As library workers, we often feel a sense of urgency to help, but when it comes to issues like money, take your time and keep your calm.
Your library might hesitate to offer financial literacy programming because of concerns about giving financial advice or setting up an opportunity for uncomfortable money questions. These concerns might be hard to navigate at first, but if the entire library staff is appropriately trained on handling financial literacy-related questions, you can mitigate these issues.
Earlier this year, our FLIG colleagues at Plano Public Library shared how to start building foundation financial literacy skills with your employees. The tips here are a great way to get ready to offer financial literacy education at your library. But what happens when the questions start rolling in, or you kick off a new program?
“I am not a financial professional. I am providing information and education. You will need to consult a financial professional if you need advice.”
Memorize those sentences. Get comfortable saying them. You should give a disclaimer ahead of any financial literacy education session, and you might want to give a disclaimer any time a library user asks you a financial question that indicates they could be asking for advice.
Sometimes, it can be hard to know where the line is between education or information and advice. You might also have a patron who pushes you to tell them what you would do in their situation or to give your opinion. Similar to medical and legal topics, this is just not something we can do as library professionals. It is important to establish these boundaries and ensure that all library employees are aware of them. Anticipating these kinds of questions and practicing your response can help reduce anxiety about saying the wrong thing.
Bring your toolkit
Knowing where to point library users for trustworthy financial information can also take the pressure off library employees. There are a number of credible agencies and organizations that provide financial education, information and tools that can help people determine where to go for advice.
For questions related to consumer finances, like credit cards, loans and mortgages, point your user to the Consumer Financial Protection Bureau (CFPB). The CFPB provides not only information, but they can also provide help if your patron has a financial complaint to report. Additionally, they have a question-and-answer style website, Ask CFPB, that might have just the information your user is looking for, in a format that is easy to use and understand.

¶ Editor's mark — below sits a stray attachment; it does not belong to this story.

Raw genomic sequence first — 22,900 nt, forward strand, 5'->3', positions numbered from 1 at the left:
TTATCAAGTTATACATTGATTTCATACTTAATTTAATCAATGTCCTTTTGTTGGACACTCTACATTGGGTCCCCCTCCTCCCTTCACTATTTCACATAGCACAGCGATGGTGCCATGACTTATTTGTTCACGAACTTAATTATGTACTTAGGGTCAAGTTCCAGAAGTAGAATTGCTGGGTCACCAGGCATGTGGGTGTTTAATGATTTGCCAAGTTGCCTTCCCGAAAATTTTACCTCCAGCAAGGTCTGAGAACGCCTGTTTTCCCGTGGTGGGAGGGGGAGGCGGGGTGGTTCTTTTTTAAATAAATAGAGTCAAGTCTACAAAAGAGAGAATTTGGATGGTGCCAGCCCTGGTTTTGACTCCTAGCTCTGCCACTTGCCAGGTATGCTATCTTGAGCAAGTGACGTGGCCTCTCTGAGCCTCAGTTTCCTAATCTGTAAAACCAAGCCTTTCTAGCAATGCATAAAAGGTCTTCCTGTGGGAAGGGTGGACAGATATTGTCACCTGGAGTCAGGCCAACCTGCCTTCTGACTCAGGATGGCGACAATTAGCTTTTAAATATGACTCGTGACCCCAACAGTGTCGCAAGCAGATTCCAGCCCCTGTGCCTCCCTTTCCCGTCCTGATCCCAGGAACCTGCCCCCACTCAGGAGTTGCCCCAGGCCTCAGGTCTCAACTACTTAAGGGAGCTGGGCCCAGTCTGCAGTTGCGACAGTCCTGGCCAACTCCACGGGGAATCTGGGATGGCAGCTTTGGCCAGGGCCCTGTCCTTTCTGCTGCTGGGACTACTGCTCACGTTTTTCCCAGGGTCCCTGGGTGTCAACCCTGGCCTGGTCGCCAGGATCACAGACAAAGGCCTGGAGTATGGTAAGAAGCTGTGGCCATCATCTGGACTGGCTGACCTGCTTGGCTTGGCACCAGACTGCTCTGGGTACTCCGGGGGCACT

Questions about investing are also common. You can certainly tell someone what the difference between a stock and a bond is, or what it means when the yield curve inverts. But you shouldn’t be helping someone decide how or where to invest. You also do not want to point them to a specific portfolio management firm or financial planner for advice.
Groups like the Financial Industry Regulatory Authority (FINRA) have free tools that allow consumers to investigate financial professionals before seeking their advice. Send them to Broker Check if they want information about investment professionals. It’s also important to be aware of local groups who may be able to provide assistance to those with specific financial needs. Pull together a resource list that might include contact information for the Agency on Aging, 311 assistance lines, Social Security and similar offices.
Can you intervene?
While you might be worried about questions that are inappropriate to answer, you might also face situations where a library user asks for general assistance, and you realize they may be implicating themselves in a financial scam, such as wiring money, or providing bank information electronically to someone they do not know. It’s good to be aware of the current scams circulating in the country, or even in your local area. The Federal Trade Commission (FTC) and the Securities and Exchange Commission (SEC) provide bulletins on current frauds and scams, as well as reporting tools.
You can certainly mention to the library user that you think something is suspicious, and you would like to get them more information before helping them. For example, they might say the IRS has called them demanding money. These are frequent scams that target nearly anyone with a phone. The IRS will never call you; they send letters. The scam alerts and bulletins from the FTC and SEC can help you give reliable information to the user before they do something they might regret. Ultimately, however, it is the user’s decision.
Take your time
As library workers, we often feel a sense of urgency to help people; we want to give them an answer right away! We also want to please our users, so saying “No, I cannot do that,” might be hard. But when it comes to potentially thorny issues like money, it’s important to take your time and keep your calm.
Point them to resources where they can learn more and make their own informed decisions. Stand your ground on your boundaries. After all, it’s their money, not yours.
Emily Mross is a business librarian at Penn State University Libraries. This blog post is part of a series written by ALA's Financial Literacy Interest Group and sponsored by the FINRA Investor Education Foundation.